The 32 guest rooms and suites are spread out across three palazzi and are larger than most rooms in Venice. Each room is decorated in a rich dark green or luminous beige with warm wood floors and spacious closets; they feature spacious modern bathrooms stocked with amenities from Sicilian soap and fragrance brand Ortigia. Room details traverse local design history. There’s Venetian broccati by Rubelli covering sofas, pillows, headboards, and curtains, which are juxtaposed by custom-designed midcentury styled furniture and contemporary Chinoiserie-inspired wardrobes and connecting doors.

The food and drink

Just off reception is the cozy Il Piccolo Bar and lounge where master bartender Francesco Adragna mixes up magical cocktails like the Doge’s Fizz (with Venetian gin), served with olives and a selection of cicchetti, Venice’s version of tapas-like plates. Through the lobby and in the back courtyard Corte Barrozzi (where you’ll find a historic well) is Il Piccolo Ristorante, a dining area styled as a private salon with handcrafted floral stucco walls, Rubelli cushions, and Ginori flatware. Il Piccolo’s menu is nouveau Italian with a focus on local vegetables, lagoon-caught fish, and Venetian dishes.

A white guest room at Violino d'Oro, with dark wood floors, floor-to-ceiling curtains, and an ornate gilt mirror on the wall

A guest room at Violino d’Oro

Courtesy of Violino d’Oro

Staff and service

The warm members of the Violino team quickly become your friends, from the moment the porter Maurizio greets you at the dock. General manager Annabella Cariello and the front desk team are sempre disponible, always available in presence as well as in heart. Immersive staff-led excursions include visits to secret gardens and tours to nearby islands. While enjoying a cocktail, keep an eye open for owner Sara and ask her about the artisans. She can introduce you to local talent, including the Micheluzzi sisters of the famed glassware, or organize behind-the-scene visits to the ateliers of such iconic companies as Rubelli.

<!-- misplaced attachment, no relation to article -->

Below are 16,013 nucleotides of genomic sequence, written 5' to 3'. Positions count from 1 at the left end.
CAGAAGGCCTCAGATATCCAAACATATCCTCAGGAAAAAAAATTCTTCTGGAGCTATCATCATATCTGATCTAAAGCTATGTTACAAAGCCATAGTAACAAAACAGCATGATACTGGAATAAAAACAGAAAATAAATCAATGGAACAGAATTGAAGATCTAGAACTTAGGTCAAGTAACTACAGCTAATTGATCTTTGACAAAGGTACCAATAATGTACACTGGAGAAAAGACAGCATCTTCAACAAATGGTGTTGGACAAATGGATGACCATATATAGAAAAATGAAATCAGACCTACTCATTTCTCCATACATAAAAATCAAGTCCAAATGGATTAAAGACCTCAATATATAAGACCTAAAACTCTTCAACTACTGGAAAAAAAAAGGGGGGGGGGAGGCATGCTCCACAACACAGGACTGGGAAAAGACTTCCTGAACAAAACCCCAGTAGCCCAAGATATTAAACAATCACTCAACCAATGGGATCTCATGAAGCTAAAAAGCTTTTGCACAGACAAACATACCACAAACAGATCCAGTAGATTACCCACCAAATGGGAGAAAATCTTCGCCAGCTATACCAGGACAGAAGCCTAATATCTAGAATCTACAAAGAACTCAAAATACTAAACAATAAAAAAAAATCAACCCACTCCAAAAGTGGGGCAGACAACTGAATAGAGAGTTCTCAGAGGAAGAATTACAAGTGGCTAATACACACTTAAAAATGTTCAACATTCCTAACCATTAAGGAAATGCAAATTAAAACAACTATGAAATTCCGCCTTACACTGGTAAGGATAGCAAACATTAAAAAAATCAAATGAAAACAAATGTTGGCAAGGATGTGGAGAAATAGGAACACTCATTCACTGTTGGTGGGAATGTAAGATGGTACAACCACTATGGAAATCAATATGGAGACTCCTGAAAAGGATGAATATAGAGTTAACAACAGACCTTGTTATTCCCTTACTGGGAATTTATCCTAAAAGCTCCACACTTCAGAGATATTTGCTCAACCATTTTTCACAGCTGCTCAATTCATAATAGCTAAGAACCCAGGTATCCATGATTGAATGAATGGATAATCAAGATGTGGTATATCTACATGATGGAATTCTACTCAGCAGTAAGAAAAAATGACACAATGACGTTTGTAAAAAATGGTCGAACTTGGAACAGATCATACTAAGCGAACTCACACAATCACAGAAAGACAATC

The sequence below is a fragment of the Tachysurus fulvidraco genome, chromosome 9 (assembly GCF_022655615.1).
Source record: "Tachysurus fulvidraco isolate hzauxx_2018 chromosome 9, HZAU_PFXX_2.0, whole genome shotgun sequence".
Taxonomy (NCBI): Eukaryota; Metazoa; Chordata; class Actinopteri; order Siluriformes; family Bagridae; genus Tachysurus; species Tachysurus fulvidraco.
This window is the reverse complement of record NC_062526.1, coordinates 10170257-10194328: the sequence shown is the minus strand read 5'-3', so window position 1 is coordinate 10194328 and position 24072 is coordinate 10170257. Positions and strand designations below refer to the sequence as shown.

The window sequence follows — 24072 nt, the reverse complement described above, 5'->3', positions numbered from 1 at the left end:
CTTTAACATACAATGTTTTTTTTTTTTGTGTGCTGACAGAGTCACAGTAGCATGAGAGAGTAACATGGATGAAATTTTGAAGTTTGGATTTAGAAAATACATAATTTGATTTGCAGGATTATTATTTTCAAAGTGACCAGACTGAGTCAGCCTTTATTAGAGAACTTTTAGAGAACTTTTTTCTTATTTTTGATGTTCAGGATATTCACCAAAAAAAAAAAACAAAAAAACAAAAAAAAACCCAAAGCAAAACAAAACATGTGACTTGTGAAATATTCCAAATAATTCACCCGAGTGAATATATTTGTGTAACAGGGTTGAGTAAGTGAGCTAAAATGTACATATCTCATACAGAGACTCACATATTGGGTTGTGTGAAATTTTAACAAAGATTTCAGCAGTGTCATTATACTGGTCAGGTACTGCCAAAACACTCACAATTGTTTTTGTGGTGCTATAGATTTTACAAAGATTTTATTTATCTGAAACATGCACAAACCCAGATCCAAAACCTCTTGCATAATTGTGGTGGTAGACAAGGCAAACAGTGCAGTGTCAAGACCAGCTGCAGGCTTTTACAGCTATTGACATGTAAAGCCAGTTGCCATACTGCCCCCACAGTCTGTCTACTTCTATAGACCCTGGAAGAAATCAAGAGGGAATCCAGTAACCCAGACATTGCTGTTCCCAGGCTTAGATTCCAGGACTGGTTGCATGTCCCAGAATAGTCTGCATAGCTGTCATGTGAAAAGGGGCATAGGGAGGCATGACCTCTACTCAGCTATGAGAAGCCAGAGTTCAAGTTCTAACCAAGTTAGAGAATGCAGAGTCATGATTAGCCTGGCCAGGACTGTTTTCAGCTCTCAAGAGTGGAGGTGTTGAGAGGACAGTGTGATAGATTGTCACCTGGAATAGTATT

Navigating Venice and its millennium-old palaces poses mobility challenges. With that in mind, Violino d’Oro has two wheelchair-accessible executive rooms and ensures accessibility in all of its public spaces with two elevators, navigational ramps, and accessible doorways. Additionally, Violino offers use of a wheelchair and stroller as well as “un amico veneziano,” a team member who can accompany guests and offer mobility support when they’re exploring the city.

A seating area at Violino d'Oro, with a white couch flanked by lamps and paintings in ornate gilt frames, plus window with view of canal

Violino d’Oro has views out to the canal from many parts of the hotel.

Courtesy of Violino d’Oro

Staying active

There is no spa or gym, but as Annabella aptly says, “Venice was made to be explored.” Together with Sara, she has designed a menu of active adventures to get the heartbeat up and quench your curiosity, from guided cultural running tours to yoga on the harbor.

Erica Firpo is a journalist with a passion for art, culture, travel, and lifestyle. She has written and edited more than 20 books, and her travel writing has appeared in Yahoo Travel, Discovery Magazine, BBC Travel, the New York Times, Travel + Leisure, Fathom, Forbes Travel, and Huffington Post.